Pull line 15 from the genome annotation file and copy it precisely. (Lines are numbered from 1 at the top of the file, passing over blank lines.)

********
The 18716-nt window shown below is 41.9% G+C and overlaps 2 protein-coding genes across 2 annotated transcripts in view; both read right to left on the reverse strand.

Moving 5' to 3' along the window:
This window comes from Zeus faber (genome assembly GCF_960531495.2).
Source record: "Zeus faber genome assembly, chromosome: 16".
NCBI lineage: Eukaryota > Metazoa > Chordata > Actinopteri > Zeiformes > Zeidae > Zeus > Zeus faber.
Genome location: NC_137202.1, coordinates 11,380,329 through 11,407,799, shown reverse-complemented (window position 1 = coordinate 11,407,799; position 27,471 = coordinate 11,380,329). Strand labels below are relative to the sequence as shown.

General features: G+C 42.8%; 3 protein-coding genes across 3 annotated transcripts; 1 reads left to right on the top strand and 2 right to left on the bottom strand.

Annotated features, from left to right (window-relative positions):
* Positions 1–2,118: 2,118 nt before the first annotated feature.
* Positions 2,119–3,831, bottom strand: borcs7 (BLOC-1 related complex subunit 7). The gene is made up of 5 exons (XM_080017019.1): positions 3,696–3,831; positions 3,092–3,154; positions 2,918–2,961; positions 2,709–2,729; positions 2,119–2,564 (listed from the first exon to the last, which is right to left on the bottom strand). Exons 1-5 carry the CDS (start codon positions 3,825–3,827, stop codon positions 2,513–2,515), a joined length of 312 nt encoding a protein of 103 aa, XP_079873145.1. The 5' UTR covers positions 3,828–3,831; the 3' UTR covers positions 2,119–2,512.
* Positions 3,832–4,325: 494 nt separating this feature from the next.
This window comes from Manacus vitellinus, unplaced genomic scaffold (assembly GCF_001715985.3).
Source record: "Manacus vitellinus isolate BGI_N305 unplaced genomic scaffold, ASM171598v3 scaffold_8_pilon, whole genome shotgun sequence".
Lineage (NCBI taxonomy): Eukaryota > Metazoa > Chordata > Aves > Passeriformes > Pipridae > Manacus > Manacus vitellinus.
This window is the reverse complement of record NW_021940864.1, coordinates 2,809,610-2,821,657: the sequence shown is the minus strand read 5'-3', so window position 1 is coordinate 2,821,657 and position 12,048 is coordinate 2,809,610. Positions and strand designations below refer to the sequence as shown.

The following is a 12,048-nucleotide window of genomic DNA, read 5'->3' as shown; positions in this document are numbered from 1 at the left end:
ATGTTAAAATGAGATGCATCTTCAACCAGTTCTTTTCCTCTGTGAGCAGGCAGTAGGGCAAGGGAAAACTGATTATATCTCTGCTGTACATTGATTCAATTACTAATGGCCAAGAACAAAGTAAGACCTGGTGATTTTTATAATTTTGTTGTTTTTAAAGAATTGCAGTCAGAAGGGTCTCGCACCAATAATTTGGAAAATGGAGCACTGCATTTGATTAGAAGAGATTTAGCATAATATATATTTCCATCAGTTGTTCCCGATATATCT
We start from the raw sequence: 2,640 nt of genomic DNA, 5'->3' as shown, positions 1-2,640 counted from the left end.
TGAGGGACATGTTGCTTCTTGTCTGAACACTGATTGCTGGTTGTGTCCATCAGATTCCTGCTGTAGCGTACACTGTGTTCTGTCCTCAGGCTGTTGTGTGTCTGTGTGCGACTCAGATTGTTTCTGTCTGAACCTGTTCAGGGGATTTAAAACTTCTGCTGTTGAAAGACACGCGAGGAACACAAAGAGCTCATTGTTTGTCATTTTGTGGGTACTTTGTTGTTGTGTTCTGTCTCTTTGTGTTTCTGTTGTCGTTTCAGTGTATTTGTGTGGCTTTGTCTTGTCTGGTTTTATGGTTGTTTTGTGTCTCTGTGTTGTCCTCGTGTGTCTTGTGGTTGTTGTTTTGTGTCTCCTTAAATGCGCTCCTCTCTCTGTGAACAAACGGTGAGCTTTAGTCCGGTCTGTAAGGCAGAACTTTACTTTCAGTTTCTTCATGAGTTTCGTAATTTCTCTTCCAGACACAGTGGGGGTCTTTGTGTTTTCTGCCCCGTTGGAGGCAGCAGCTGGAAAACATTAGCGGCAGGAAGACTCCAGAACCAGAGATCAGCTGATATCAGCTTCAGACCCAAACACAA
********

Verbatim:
This window is the reverse complement of record NW_021940864.1, coordinates 2,809,610-2,821,657: the sequence shown is the minus strand read 5'-3', so window position 1 is coordinate 2,821,657 and position 12,048 is coordinate 2,809,610. Positions and strand designations below refer to the sequence as shown.